Who remembers the book from almost two decades ago, Me Talk Pretty One Day by David Sedaris? Great stuff, that. The title always reminds me of copywriters who think writing flowery, complicated prose is the best way to show off their skills. The reality couldn't be farther from the truth.
Great content needs to be more than just "pretty". It needs depth and insight. It needs to avoid purple prose not like the plague, but because it is the plague.
What is purple prose?
The Roman poet Horace coined purple prose eons ago. People used to patch their clothes with purple cloth because the color purple was a sign of wealth. Horace thought writers patched their prose with purple phrases to appear as more elegant and intellectual than they really were.
Purple prose is flowery language that doesn't help your reader understand your point, but it sounds so pretty. It's extravagant and showy, but it's purely self-indulgent. You feel like an artist when you write it, but your readers will notice a mile away when you're using big words to impress them. And trust me, they won't be impressed.
Have you ever hit a brick wall when writing content and you're not sure where to go next? Or you're working on a 1,200 word article, but only have about 800 words of solid, researched text? This is when writers might turn to purple prose as a filler. Bad choice.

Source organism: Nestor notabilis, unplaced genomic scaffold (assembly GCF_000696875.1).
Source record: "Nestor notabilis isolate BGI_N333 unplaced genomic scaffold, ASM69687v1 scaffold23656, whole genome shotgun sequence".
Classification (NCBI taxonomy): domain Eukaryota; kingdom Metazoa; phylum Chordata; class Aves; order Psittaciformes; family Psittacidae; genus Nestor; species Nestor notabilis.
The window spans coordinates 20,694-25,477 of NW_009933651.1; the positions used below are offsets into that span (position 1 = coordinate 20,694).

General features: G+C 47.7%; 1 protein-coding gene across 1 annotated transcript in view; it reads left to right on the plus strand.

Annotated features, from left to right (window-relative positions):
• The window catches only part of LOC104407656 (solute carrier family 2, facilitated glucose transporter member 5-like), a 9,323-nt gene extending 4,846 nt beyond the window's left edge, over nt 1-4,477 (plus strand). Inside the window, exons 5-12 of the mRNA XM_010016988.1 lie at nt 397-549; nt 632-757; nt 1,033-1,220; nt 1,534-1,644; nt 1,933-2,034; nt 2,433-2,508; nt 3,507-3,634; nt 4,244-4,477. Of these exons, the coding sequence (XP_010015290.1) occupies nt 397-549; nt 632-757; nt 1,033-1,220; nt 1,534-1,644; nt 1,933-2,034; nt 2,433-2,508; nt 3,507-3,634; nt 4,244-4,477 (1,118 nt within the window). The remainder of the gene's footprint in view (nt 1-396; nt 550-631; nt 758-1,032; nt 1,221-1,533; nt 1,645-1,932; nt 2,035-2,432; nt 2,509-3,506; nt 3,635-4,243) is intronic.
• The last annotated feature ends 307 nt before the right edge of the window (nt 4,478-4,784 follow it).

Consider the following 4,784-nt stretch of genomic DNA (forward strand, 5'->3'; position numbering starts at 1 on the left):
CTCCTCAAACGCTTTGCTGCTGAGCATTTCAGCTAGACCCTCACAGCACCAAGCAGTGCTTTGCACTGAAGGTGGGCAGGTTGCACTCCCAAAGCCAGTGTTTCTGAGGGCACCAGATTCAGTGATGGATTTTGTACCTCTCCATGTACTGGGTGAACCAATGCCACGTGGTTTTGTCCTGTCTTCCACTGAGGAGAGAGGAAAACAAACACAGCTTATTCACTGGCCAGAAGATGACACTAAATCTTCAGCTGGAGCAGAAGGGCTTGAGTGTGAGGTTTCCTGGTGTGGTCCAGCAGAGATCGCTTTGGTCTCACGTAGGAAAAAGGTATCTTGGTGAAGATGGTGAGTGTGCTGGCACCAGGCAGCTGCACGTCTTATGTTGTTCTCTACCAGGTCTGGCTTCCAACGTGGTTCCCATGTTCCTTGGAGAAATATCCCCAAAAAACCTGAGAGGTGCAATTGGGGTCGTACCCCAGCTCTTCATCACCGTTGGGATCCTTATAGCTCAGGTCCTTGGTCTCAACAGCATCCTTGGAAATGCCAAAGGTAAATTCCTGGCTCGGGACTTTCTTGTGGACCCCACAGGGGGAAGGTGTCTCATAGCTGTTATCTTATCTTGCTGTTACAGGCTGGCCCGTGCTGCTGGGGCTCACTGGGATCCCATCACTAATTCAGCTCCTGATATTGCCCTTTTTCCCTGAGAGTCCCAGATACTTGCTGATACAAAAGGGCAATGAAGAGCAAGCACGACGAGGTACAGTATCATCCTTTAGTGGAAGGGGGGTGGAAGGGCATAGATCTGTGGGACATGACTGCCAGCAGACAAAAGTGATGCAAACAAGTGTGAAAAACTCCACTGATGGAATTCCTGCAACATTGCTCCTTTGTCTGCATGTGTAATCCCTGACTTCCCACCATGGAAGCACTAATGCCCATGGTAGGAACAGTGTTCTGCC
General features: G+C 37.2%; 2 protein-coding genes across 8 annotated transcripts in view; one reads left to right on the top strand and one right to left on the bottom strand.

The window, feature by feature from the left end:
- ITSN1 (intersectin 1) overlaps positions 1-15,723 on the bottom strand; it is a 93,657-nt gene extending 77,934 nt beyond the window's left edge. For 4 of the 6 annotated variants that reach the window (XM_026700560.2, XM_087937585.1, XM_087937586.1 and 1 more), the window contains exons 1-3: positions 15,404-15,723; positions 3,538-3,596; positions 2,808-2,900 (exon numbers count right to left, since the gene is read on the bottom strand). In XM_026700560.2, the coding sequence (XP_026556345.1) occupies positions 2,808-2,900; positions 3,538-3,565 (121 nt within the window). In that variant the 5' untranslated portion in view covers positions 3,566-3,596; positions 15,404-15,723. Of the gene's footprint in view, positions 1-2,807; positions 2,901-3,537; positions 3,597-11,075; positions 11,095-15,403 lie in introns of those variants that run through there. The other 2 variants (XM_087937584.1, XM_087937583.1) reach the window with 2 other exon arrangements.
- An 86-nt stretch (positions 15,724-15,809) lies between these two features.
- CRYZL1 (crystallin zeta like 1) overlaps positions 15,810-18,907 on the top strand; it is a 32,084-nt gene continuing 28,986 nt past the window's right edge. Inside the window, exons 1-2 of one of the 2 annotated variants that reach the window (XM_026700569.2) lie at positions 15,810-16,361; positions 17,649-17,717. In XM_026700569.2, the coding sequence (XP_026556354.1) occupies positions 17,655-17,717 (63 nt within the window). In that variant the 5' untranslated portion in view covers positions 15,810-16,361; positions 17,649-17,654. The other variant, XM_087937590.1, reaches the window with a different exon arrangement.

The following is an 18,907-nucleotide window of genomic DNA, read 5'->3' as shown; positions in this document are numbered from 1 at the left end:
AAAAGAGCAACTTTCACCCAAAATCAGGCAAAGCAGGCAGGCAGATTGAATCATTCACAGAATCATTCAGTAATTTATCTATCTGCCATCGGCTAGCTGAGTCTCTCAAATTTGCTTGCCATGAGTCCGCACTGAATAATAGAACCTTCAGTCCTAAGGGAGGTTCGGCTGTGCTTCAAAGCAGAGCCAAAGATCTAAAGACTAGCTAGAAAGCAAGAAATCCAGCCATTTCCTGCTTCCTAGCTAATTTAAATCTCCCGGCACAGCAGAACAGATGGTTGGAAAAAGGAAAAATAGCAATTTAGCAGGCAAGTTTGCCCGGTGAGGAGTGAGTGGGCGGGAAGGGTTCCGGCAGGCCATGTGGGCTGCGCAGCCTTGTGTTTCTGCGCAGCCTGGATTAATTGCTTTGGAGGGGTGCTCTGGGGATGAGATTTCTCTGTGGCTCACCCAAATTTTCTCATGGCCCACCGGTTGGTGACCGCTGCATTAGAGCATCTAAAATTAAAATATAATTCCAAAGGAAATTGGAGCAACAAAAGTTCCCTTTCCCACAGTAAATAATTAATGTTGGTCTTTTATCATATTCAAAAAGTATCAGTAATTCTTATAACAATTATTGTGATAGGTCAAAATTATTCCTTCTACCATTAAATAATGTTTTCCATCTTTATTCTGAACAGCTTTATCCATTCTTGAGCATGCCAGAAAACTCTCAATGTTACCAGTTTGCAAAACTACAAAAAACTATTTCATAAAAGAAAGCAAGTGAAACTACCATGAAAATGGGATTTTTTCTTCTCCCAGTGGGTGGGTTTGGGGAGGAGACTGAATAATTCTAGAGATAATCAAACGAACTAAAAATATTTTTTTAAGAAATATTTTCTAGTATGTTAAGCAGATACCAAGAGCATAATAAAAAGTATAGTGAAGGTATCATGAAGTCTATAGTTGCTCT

Why you should avoid purple prose
It detracts from the meat of what you've written. Readers get bogged down trying to understand where you're going instead of nodding along with your easy-to-read content and agreeing with what you've written. Particularly for digital content, readers want small, easily digestible bits of information. They want to skim read for understanding and expect you to get to the point immediately.
Wordy writing confuses readers. And frankly, it's boring to read. IBM reports that we create 2.5 quintillion bytes of data every day. I had to look up quintillion (add 18 zeros!). When you're facing this monumental competition every day for readers, you've got to make every word count.
Examples of purple prose
Here are a few ways to find purple prose and correct it before you hit "publish" on your blog post or send your content to a client.
1. Take a look at your adjectives, adverbs, and verbs.
Example: The collection of obviously much-needed money was deemed highly appropriate for the incredible proliferation of deserving charities vying for favor.
Whoa. That's a mouthful, and I'm still not sure what it means. Adjectives, adverbs, and verbs are not bad per se, but when used in a flowery manner, detract from your meaning.
Let's deconstruct this example:
- Passive verbs? - Check. "Was deemed" tells you nothing about who did the deeming. The sentence should be written with the subject first and then the verb.
- Hidden verbs? - Check. "Collection" and "proliferation" are two verbs (collect and proliferate) with a suffix tacked on to make them sound more important. Rewrite the sentence with verbs instead of these nominalizations.
- Adverbs? - Check. Adverbs themselves aren't the problem; using too many is. "Obviously," "highly," and "deserving" are too much to take in one sentence. And they add nothing to its meaning.